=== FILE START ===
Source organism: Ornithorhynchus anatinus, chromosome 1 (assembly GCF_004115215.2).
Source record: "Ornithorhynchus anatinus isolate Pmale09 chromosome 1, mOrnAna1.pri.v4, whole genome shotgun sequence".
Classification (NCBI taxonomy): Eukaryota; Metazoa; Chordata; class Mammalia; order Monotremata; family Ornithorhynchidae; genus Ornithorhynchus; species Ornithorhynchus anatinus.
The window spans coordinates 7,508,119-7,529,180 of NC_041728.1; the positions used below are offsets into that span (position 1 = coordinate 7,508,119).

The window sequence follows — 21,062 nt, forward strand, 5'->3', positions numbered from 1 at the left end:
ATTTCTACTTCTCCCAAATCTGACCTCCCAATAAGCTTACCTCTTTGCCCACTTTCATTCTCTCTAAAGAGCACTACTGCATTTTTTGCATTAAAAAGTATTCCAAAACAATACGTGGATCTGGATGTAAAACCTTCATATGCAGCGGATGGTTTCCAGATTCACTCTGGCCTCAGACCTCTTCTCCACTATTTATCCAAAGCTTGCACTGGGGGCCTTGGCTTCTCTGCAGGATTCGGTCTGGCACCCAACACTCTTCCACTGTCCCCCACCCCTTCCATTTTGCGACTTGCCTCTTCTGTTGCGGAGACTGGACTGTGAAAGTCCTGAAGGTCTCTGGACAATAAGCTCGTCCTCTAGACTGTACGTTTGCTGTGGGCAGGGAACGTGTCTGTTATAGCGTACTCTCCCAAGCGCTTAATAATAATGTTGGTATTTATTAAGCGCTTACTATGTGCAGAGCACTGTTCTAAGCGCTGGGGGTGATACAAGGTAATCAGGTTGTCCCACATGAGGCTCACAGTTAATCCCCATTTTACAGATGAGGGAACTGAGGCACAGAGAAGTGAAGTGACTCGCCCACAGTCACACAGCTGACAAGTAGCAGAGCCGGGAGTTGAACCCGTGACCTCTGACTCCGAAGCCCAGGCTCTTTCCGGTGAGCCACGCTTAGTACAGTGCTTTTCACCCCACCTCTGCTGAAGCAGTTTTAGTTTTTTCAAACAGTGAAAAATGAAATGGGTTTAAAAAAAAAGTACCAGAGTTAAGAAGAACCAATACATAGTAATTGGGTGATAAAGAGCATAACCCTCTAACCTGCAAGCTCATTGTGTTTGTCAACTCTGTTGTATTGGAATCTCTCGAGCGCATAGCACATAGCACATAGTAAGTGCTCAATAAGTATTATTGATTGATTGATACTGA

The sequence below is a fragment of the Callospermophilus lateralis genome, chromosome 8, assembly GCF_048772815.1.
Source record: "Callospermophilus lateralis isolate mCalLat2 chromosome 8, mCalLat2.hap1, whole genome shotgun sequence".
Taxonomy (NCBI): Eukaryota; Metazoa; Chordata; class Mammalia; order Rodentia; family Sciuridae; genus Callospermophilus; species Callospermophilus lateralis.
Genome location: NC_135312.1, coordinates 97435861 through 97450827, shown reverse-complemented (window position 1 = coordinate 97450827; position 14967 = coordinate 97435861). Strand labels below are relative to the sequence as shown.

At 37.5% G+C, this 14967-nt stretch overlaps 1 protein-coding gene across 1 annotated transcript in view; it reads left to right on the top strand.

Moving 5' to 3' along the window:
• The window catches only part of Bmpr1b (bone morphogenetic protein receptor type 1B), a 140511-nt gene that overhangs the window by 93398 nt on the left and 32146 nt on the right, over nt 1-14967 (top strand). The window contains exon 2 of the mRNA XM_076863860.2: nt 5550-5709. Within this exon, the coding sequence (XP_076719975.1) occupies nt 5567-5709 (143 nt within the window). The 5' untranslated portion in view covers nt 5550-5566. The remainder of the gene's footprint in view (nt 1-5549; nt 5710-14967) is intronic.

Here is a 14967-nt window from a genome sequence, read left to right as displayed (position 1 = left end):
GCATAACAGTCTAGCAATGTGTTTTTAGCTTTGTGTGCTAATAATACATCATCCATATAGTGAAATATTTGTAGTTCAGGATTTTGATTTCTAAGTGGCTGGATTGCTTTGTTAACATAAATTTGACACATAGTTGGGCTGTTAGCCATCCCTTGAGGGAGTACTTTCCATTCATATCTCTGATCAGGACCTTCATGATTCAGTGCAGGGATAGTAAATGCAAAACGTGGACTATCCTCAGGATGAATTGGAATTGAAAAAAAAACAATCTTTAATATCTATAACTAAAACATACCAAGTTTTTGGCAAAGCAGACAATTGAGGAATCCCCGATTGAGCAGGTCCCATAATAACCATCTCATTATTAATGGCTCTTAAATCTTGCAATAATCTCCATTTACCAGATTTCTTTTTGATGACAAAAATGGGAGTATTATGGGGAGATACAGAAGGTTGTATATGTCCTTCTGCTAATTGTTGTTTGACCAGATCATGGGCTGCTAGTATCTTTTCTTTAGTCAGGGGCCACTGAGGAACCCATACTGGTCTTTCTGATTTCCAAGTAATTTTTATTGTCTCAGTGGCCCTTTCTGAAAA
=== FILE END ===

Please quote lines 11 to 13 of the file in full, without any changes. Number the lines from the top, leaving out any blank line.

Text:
At 37.5% G+C, this 14967-nt stretch overlaps 1 protein-coding gene across 1 annotated transcript in view; it reads left to right on the top strand.

Moving 5' to 3' along the window:
• The window catches only part of Bmpr1b (bone morphogenetic protein receptor type 1B), a 140511-nt gene that overhangs the window by 93398 nt on the left and 32146 nt on the right, over nt 1-14967 (top strand). The window contains exon 2 of the mRNA XM_076863860.2: nt 5550-5709. Within this exon, the coding sequence (XP_076719975.1) occupies nt 5567-5709 (143 nt within the window). The 5' untranslated portion in view covers nt 5550-5566. The remainder of the gene's footprint in view (nt 1-5549; nt 5710-14967) is intronic.